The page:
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US-backed Syria force closes in on Daesh-held city

By Reuters - Jun 07,2016 - Last updated at Jun 07,2016

In this undated file image posted by the Raqqa Media Centre, militants wave the Daesh’s flag from a damaged display of a government fighter jet following the battle for the Tabaqa air base (AP photo)

BEIRUT/BAGHDAD — US-backed Syrian fighters have surrounded the Daesh-held city of Manbij from three sides as they press a major new offensive against the terrorists near the Turkish border, a spokesman for the terrorists said on Monday.

But in a sign of the difficulty world powers have faced in building a coalition to take on the self-declared caliphate, the slow pace of a separate assault by the Iraqi army on a militant bastion near Baghdad caused a rift between the Shiite-led government and powerful Iranian-backed Shiite militia.

The simultaneous assaults on Manbij in Syria and Fallujah in Iraq, at opposite ends of Daesh territory, are two of the biggest operations yet against the terrorist group in what Washington says is the year it hopes to roll back the caliphate.

The Syria Democratic Forces (SDF), including a Kurdish militia and Arab allies that joined it last year, launched the Manbij attack last week to drive Daesh from its last stretch of the Syrian-Turkish frontier. If successful it could cut the militants' main access route to the outside world, paving the way for an assault on their Syrian capital Raqqa.

Last week Iraqi forces also rolled into the southern outskirts of Fallujah, an insurgent stronghold 750km down the Euphrates River from Manbij just an hour's drive from Baghdad.

The SDF in Syria are backed by US air strikes and a small contingent of American special forces. The Iraqi army is also backed by US air power, as well as by powerful Iran-backed Shiite militia led by politicians who have emerged as rivals of Prime Minister Haider Al Abadi.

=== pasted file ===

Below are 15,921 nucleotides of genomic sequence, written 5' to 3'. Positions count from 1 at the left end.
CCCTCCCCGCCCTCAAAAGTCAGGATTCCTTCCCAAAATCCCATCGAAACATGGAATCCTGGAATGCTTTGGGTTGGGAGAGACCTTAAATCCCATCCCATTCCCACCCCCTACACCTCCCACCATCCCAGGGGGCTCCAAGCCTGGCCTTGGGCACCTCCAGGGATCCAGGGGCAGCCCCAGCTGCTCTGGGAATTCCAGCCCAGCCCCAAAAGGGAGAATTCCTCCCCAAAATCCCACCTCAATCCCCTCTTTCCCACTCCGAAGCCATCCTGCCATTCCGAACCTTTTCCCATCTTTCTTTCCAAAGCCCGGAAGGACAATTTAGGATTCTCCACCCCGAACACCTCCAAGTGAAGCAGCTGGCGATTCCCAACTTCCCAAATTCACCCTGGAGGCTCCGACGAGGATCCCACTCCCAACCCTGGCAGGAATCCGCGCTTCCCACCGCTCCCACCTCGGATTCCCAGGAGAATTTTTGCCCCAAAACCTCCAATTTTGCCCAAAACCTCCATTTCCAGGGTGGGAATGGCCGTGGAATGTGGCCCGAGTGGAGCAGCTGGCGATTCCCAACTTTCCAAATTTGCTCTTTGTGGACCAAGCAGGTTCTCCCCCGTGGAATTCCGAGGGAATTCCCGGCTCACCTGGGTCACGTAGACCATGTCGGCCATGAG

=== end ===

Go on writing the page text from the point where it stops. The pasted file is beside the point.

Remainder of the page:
In Syria, the government of President Bashar Assad also launched a separate offensive last week against Daesh, with Russian air support.

The assaults by Daesh disparate enemies on a variety of fronts have put unprecedented pressure on the group, although its militants have put up strong resistance so far.

The offensives have also put large numbers of civilians in fresh peril. The United Nations estimates 50,000 civilians are trapped in Iraq’s besieged Fallujah, and more than 200,000 are at risk of being displaced by fighting around Syria’s Manbij.

 

Race to Raqqa

 

The Syrian Observatory for Human Rights, a British-based group that reports on the war, said the US-backed forces in northern Syria had cut the road north from Manbij to Daesh-held Jarabulus at the Turkish border.

Sharfan Darwish, spokesman for the SDF-allied Manbij Military Council, said the US-backed alliance had advanced to within 6km of Manbij, and the attack was going to plan. More than 150 terrorists had been killed, with 50 of the bodies in SDF hands, he said.

Homes being used by Daesh members were now empty as they had left with their families, he said: “They took everything they could and left the city.”

Reuters was unable to verify the account, and Daesh fighters could not be reached.

The SDF included the commander of one of the groups, Faysal Abu Layla of the Sun of the North Battalions, who died of wounds caused by a mortar bomb, Darwish said.

The Observatory said 56 Daesh members and 19 SDF fighters had been killed so far. It also said Daesh fighters had sent their families out of Manbij, but did not confirm Darwish’s account that fighters themselves had left.

The Syria fight against Daesh is taking place in the midst of a multisided five-year civil war that has killed hundreds of thousands and made millions homeless.

Russia and the US, both enemies of the terror group, support opposing sides in the wider conflict and are leading separate air campaigns. They have cooperated since last year on diplomacy to end the wider war, largely fruitlessly.

The SDF and its Kurdish faction have proven to be the first US allies on the ground in Syria that are effective against Daesh, and have been bearing towards the militants’ Syrian capital, Raqqa. The Syrian government has also been advancing in the area with Russian support, in what some of its allies call a “race to Raqqa” to prevent US allies from dominating territory won from the group.

Warplanes believed to belong to Russia or the Syrian army killed at least 17 people in an air raid on a market in a Daesh-held town in the eastern province of Deir Ezzor on Monday, the observatory reported. The province links Daesh’s Syrian territories with its Iraq strongholds further down the Euphrates. Moscow denied its planes had flown in the area near the reported strike.

 

A Syrian military source said the army had captured a crossroads in its latest offensive, from which it could advance towards Raqqa, Deir Ezzor or eastern Aleppo.

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